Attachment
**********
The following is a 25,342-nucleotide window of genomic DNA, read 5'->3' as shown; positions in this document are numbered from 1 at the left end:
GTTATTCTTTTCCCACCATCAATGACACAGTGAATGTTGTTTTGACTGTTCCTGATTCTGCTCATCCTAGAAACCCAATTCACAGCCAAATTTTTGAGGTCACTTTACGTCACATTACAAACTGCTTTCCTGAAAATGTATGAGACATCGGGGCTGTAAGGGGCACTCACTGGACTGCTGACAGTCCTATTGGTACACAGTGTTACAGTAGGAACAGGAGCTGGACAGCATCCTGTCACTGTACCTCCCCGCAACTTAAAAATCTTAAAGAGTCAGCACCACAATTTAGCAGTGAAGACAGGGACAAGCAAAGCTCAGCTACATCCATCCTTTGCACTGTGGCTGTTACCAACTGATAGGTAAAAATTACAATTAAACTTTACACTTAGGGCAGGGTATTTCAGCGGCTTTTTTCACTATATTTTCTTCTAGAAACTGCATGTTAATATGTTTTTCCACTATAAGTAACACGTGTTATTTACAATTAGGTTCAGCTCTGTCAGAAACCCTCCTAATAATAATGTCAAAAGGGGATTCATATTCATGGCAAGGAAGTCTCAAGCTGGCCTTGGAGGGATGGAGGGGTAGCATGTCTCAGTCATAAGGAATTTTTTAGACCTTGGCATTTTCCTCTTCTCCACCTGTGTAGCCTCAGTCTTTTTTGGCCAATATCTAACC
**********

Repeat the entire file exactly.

The following is a 25,342-nucleotide window of genomic DNA, read 5'->3' as shown; positions in this document are numbered from 1 at the left end:
GTTATTCTTTTCCCACCATCAATGACACAGTGAATGTTGTTTTGACTGTTCCTGATTCTGCTCATCCTAGAAACCCAATTCACAGCCAAATTTTTGAGGTCACTTTACGTCACATTACAAACTGCTTTCCTGAAAATGTATGAGACATCGGGGCTGTAAGGGGCACTCACTGGACTGCTGACAGTCCTATTGGTACACAGTGTTACAGTAGGAACAGGAGCTGGACAGCATCCTGTCACTGTACCTCCCCGCAACTTAAAAATCTTAAAGAGTCAGCACCACAATTTAGCAGTGAAGACAGGGACAAGCAAAGCTCAGCTACATCCATCCTTTGCACTGTGGCTGTTACCAACTGATAGGTAAAAATTACAATTAAACTTTACACTTAGGGCAGGGTATTTCAGCGGCTTTTTTCACTATATTTTCTTCTAGAAACTGCATGTTAATATGTTTTTCCACTATAAGTAACACGTGTTATTTACAATTAGGTTCAGCTCTGTCAGAAACCCTCCTAATAATAATGTCAAAAGGGGATTCATATTCATGGCAAGGAAGTCTCAAGCTGGCCTTGGAGGGATGGAGGGGTAGCATGTCTCAGTCATAAGGAATTTTTTAGACCTTGGCATTTTCCTCTTCTCCACCTGTGTAGCCTCAGTCTTTTTTGGCCAATATCTAACC